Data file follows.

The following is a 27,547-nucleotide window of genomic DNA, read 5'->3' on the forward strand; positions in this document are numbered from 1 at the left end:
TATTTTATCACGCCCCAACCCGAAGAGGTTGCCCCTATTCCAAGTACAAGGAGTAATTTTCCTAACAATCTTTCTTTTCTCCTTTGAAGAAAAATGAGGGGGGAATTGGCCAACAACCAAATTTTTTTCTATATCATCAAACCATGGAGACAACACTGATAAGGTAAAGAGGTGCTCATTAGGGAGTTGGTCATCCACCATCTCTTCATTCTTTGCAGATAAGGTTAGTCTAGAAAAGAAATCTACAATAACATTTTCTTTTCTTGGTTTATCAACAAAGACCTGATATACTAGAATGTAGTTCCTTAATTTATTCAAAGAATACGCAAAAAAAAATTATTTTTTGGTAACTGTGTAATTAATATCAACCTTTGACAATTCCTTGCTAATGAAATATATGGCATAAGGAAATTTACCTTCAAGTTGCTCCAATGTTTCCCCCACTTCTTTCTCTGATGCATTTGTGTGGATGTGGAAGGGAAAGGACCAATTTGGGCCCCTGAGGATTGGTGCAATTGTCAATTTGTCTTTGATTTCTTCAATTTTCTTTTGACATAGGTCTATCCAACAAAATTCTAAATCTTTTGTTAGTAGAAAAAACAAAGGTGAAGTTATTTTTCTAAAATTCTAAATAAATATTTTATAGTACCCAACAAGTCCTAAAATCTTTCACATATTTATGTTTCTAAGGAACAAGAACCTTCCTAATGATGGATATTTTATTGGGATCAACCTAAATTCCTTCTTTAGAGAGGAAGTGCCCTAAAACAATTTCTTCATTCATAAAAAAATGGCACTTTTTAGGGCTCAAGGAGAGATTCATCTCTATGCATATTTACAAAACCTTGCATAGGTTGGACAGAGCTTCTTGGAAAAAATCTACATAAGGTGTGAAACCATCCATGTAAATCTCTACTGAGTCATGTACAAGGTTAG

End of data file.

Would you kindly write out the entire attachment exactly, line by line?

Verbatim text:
The following is a 27,547-nucleotide window of genomic DNA, read 5'->3' on the forward strand; positions in this document are numbered from 1 at the left end:
TATTTTATCACGCCCCAACCCGAAGAGGTTGCCCCTATTCCAAGTACAAGGAGTAATTTTCCTAACAATCTTTCTTTTCTCCTTTGAAGAAAAATGAGGGGGGAATTGGCCAACAACCAAATTTTTTTCTATATCATCAAACCATGGAGACAACACTGATAAGGTAAAGAGGTGCTCATTAGGGAGTTGGTCATCCACCATCTCTTCATTCTTTGCAGATAAGGTTAGTCTAGAAAAGAAATCTACAATAACATTTTCTTTTCTTGGTTTATCAACAAAGACCTGATATACTAGAATGTAGTTCCTTAATTTATTCAAAGAATACGCAAAAAAAAATTATTTTTTGGTAACTGTGTAATTAATATCAACCTTTGACAATTCCTTGCTAATGAAATATATGGCATAAGGAAATTTACCTTCAAGTTGCTCCAATGTTTCCCCCACTTCTTTCTCTGATGCATTTGTGTGGATGTGGAAGGGAAAGGACCAATTTGGGCCCCTGAGGATTGGTGCAATTGTCAATTTGTCTTTGATTTCTTCAATTTTCTTTTGACATAGGTCTATCCAACAAAATTCTAAATCTTTTGTTAGTAGAAAAAACAAAGGTGAAGTTATTTTTCTAAAATTCTAAATAAATATTTTATAGTACCCAACAAGTCCTAAAATCTTTCACATATTTATGTTTCTAAGGAACAAGAACCTTCCTAATGATGGATATTTTATTGGGATCAACCTAAATTCCTTCTTTAGAGAGGAAGTGCCCTAAAACAATTTCTTCATTCATAAAAAAATGGCACTTTTTAGGGCTCAAGGAGAGATTCATCTCTATGCATATTTACAAAACCTTGCATAGGTTGGACAGAGCTTCTTGGAAAAAATCTACATAAGGTGTGAAACCATCCATGTAAATCTCTACTGAGTCATGTACAAGGTTAG